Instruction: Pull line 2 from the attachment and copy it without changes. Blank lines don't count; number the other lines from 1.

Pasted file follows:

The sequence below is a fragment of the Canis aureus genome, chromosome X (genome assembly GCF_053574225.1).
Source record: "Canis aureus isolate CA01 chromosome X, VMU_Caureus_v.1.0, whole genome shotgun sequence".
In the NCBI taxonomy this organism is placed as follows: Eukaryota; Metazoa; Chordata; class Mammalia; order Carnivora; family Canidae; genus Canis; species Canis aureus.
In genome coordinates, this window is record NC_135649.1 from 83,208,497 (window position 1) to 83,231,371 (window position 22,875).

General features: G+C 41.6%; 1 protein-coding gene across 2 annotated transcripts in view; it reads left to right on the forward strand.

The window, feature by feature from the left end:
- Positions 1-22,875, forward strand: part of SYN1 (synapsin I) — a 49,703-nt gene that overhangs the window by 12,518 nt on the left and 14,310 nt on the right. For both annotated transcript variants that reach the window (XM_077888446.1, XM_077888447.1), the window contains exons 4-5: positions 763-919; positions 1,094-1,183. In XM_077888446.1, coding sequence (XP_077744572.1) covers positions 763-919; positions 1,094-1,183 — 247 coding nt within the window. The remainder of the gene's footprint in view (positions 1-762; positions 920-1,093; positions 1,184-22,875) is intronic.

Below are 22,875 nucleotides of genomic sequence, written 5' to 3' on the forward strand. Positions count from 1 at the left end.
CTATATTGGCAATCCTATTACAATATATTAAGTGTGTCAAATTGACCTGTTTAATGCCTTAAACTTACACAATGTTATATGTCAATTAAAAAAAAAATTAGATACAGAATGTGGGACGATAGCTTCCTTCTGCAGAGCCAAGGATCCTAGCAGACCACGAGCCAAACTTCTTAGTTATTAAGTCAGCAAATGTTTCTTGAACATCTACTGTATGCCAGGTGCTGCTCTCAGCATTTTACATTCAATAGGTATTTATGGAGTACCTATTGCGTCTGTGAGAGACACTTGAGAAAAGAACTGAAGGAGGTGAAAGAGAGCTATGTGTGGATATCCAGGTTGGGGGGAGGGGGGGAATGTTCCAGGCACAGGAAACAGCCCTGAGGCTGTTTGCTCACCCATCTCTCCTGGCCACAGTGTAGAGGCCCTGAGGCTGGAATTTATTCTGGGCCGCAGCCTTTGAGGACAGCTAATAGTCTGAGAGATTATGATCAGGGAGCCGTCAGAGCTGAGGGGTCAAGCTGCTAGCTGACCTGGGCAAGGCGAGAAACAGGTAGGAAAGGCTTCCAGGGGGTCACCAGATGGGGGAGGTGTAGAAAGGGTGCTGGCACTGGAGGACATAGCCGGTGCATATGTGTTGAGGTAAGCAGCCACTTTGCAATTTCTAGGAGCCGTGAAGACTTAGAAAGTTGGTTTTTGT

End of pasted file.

Source record: "Canis aureus isolate CA01 chromosome X, VMU_Caureus_v.1.0, whole genome shotgun sequence".